Technology is playing a part in this trend. “The emerging middle class is happy to purchase insurance online, making brokers less important,” Darryl De Vos, the managing director of African Reinsurance Corporation (South Africa), told OBG. This preference for direct sales over the tradition of conducting business through intermediaries has been mirrored in the long-term segment. KPMG research has shown large players, such as Old Mutual and Liberty, have been ceding market share to smaller insurers since 2006. Their response has been to step into the direct market. In doing so they learned from the short-term players that responded more rapidly to the emergence of new channels.
REGULATION: As the industry adapts to new business practices and increasingly diverse competition, it must also adapt to a rapidly evolving regulatory environment. As with other financial sectors, the insurance industry is cognisant of the implications of the proposed “Twin Peaks” regulatory framework, wherein the South African Reserve Bank will adopt responsibility for prudential regulation and oversight of financial services while the FSB takes on the roles of market conduct supervision and consumer protection. Following the 2011 publication of “A Safer Financial Sector to Serve South Africa Better”, in which the Twin Peaks model is defined, the FSB published a roadmap for implementing a Treating Customers Fairly (TCF) model, largely based on a similar initiative in the UK. TCF represents a regulatory approach to ensure financial institutions demonstrably achieve specific fairness outcomes for financial services customers. It will require South Africa’s insurers to comply at all stages of their customer relationship, from product design to after-sale processes.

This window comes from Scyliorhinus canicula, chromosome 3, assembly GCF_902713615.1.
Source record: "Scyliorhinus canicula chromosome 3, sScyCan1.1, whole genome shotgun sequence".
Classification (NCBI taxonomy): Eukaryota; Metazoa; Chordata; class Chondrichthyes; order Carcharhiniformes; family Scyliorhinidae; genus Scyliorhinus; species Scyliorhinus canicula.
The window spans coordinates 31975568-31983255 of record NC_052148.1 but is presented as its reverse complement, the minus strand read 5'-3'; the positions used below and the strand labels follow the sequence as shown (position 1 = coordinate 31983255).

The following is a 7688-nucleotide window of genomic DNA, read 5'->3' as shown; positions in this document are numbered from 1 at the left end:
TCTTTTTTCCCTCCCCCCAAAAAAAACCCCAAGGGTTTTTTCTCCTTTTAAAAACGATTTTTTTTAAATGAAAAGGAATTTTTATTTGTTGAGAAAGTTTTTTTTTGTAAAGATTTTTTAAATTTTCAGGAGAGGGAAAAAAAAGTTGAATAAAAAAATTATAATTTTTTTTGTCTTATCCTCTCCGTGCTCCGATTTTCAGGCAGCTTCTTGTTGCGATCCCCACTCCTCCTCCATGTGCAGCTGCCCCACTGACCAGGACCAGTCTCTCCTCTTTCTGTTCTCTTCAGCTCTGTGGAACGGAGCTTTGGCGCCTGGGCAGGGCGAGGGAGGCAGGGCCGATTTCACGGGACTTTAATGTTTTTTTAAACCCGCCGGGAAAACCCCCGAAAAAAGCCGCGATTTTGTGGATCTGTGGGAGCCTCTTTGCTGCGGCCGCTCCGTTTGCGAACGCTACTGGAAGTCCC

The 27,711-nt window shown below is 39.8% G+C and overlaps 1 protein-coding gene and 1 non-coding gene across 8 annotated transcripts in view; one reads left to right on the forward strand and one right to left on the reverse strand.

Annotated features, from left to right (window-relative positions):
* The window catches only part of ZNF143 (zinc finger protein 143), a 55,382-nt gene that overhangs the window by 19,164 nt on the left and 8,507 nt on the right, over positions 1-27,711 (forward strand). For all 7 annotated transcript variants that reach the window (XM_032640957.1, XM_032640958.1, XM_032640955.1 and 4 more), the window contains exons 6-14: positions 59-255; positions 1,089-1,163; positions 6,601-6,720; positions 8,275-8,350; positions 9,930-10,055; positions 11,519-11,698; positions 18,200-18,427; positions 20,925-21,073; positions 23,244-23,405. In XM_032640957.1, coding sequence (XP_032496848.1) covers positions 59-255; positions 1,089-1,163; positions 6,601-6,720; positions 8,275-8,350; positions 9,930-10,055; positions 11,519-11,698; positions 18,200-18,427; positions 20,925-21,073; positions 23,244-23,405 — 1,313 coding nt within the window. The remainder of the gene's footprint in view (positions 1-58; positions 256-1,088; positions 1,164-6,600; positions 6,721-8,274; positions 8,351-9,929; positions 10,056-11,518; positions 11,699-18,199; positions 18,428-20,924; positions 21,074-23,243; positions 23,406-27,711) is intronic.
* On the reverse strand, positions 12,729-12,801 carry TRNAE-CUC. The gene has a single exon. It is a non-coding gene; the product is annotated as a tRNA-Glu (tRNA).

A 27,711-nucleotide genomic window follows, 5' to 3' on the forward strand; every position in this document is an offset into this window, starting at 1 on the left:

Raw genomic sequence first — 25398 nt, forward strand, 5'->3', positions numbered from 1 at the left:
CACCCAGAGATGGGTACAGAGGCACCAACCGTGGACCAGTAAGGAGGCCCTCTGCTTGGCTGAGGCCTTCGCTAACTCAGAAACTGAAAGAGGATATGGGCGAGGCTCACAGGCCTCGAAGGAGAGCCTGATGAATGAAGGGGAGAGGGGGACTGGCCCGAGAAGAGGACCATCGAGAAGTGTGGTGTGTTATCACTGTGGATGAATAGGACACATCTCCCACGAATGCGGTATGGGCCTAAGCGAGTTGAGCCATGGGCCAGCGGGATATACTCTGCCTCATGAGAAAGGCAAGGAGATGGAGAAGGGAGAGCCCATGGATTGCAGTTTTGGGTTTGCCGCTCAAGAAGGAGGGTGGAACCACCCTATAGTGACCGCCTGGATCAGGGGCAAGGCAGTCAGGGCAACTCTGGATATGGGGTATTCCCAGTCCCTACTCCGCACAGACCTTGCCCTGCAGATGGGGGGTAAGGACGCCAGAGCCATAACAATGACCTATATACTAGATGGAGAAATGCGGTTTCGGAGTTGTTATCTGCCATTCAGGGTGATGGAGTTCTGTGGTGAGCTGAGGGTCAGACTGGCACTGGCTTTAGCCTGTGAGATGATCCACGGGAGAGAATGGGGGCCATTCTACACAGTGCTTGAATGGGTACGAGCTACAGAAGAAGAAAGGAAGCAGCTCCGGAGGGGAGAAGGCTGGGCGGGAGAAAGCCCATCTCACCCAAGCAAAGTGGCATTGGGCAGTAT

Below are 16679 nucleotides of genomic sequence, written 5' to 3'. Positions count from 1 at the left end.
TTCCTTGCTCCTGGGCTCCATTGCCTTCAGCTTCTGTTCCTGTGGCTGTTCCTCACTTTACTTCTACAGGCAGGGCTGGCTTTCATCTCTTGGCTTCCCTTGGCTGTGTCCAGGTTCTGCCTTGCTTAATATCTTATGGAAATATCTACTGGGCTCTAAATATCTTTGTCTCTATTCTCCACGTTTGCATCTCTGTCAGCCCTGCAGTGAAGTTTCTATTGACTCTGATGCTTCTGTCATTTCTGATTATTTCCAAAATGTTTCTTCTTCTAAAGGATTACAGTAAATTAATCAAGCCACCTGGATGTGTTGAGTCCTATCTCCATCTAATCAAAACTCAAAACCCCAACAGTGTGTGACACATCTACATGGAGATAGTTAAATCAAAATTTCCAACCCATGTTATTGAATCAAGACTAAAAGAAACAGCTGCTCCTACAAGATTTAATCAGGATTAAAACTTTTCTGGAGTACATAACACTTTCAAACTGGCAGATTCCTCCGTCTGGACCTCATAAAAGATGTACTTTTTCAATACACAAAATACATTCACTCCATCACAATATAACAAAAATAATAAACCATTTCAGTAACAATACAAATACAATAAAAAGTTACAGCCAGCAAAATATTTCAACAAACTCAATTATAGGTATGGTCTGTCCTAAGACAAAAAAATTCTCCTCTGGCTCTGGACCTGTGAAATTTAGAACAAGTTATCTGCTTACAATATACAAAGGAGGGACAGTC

Another significant tranche of regulatory reform comes in the form of the new FSB Solvency Assessment and Management (SAM) regime, similar in design to Europe’s Solvency II Directive. SAM will replace the current volume-based and interim simplistic risk-based approach, and is based on three pillars. Under Pillar I insurers and reinsurers will apply their own or an FSB-supplied internal capital model designed to introduce a risk-based philosophy where a more formulaic approach has hitherto prevailed; Pillar II establishes a new risk management and governance regime; and Pillar III sets out reporting and disclosure requirements. The Twin Peaks model, TCF and SAM all have a final implementation date of 2015. Meeting their requirements, particularly SAM’s capital and risk demands, represents a significant industry challenge (see analysis).